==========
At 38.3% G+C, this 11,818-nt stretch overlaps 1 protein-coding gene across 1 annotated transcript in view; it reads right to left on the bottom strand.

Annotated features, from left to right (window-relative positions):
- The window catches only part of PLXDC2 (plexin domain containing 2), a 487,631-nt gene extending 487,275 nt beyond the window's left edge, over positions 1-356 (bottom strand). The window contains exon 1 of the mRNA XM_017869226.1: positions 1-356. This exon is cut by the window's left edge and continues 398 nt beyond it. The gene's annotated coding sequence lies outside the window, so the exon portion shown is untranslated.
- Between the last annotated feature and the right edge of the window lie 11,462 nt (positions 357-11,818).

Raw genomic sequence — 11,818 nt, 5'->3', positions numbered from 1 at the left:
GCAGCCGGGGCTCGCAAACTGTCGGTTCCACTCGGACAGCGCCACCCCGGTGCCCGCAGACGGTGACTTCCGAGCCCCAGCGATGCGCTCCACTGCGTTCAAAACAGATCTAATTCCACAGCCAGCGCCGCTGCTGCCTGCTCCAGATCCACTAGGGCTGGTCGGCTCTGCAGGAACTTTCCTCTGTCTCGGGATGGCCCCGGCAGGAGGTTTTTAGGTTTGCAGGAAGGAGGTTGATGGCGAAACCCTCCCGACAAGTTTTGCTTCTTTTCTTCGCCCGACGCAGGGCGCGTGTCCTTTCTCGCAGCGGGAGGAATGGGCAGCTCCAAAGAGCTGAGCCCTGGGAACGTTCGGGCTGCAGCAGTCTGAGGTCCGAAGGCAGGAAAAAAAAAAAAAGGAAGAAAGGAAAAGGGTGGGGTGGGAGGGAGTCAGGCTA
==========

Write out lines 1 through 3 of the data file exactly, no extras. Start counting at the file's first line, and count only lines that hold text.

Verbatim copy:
At 38.3% G+C, this 11,818-nt stretch overlaps 1 protein-coding gene across 1 annotated transcript in view; it reads right to left on the bottom strand.

Annotated features, from left to right (window-relative positions):
- The window catches only part of PLXDC2 (plexin domain containing 2), a 487,631-nt gene extending 487,275 nt beyond the window's left edge, over positions 1-356 (bottom strand). The window contains exon 1 of the mRNA XM_017869226.1: positions 1-356. This exon is cut by the window's left edge and continues 398 nt beyond it. The gene's annotated coding sequence lies outside the window, so the exon portion shown is untranslated.